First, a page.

Jane Taber reported in the Globe and Mail this past Saturday that Alex Himelfarb, who several years ago "spoke quietly to a reporter about building a west-east energy corridor that would not only be good for business but also unite the country in the same way that the railroad knitted Canada together," is rumoured to become Michael Ignatieff's chief of staff.
Last weekend, Environment Minister Jim Prentice stated on CBC News that Canada does not support water as a human right because, “You get into difficult questions such as do countries that have access to water have a legal obligation to export it to countries that don’t. Clearly, it’s a complex issue.”
Now the Environmental News Service reports on US opposition to the recognition of the human right to water. ENS reports that, "The U.S. delegation (to the World Water Forum in Turkey), led by Daniel Reifsnyder, deputy assistant secretary of state for environment and sustainable development, took the position that 'there is at present no internationally agreed right to water or human right to water, and there is no consensus on what such a right would encompass,' according to State Department spokesman Andy Laine."
ENS reports, "The Ministerial Declaration was not open to negotiation at the World Water Forum as negotiations on the statement were concluded at a preparatory meeting held in Paris on March 3 and 4. Laine told ENS that during the preparatory process the United States did oppose language that would have recognized water as a human right."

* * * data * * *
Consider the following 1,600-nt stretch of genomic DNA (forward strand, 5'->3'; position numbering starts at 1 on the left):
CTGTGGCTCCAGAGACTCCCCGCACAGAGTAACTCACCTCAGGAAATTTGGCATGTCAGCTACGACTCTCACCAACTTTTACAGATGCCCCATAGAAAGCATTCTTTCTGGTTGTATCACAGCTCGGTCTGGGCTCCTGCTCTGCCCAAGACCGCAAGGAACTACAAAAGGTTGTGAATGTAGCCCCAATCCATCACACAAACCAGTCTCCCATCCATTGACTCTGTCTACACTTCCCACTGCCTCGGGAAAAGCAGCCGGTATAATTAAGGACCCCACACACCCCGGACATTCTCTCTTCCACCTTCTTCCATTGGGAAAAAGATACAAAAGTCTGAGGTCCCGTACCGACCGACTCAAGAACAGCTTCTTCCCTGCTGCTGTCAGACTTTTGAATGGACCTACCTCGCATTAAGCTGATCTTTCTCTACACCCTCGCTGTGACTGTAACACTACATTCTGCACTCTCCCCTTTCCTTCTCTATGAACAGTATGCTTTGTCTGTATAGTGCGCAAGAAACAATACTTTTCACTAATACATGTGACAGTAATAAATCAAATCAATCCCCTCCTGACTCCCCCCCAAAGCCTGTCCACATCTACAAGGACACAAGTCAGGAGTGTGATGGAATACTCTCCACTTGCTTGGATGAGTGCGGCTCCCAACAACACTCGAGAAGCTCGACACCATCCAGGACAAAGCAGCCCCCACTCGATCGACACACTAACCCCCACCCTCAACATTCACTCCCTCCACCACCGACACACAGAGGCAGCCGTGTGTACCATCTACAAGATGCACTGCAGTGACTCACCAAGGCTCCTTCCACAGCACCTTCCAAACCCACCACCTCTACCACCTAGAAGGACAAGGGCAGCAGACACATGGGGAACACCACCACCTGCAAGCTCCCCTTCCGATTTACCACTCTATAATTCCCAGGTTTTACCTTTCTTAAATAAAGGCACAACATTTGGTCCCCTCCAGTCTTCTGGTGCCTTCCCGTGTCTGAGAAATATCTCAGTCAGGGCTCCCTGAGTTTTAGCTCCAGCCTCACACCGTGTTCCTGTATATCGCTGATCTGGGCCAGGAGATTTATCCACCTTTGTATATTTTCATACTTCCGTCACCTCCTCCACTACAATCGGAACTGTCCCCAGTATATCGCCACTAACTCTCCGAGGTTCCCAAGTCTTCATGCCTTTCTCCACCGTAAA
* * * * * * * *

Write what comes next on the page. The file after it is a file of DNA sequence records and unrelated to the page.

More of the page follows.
On March 21 the Canadian Press reported that, "The Conservative government has decided to inject money into a Canada-led United Nations water monitoring program that had been floating in cash-strapped limbo for the past three years." The $2.5 million funding announcement means $500,000 to GEMS and $2 million for a water initiative at the University of Lethbridge and the University of Saskatchewan to complement GEMS.
The 30-minute on-line debate described below is now available at http://microsoft.rogersconsumerpublishing.com/macleans/. There is an accompanying on-line poll where you can vote for the winner of the debate (Meera).
As noted in their recent media release, "Macleans.ca and Canadian Business.com, together with Microsoft Canada Co. will present a series of thought-provoking business debates available online....The 'Thinking the Unthinkables' series, filmed in late 2008, brings together some of the brightest business and public policy minds to talk about compelling issues facing Canadians today..."
On Thursday March 26 you can watch Council of Canadians water campaigner Meera Karunananthan and the Frontier Institute's Daniel Klymchuk debate the question Selling Water: Should Canada be selling more water?
You can watch the debate at: http://microsoft.rogersconsumerpublishing.com/macleans/
The Globe and Mail reports today that, "Irving Oil Ltd. is looking to expand its energy exporting empire into electricity with a proposal to build a 600-megawatt gas-fired power plant that would be a key supplier to an ambitious new 'energy corridor' that New Brunswick and Maine plan to develop."
The gas-fired power plant, to be built near Saint John, would use "feedstock" from the $1-billion liquefied natural gas plant Irving is completing.
The article continues, "New Brunswick Premier Shawn Graham and Maine Governor John Baldacci Wednesday launched a study (to be conducted by Irving) to determine the feasibility of a new transmission corridor, which would carry electricity, natural gas and gasoline from the province to the energy-hungry U.S. Northeast."
New Brunswick premier Shawn Graham says the energy corridor "is going to increase the security and reliability for the northeastern states."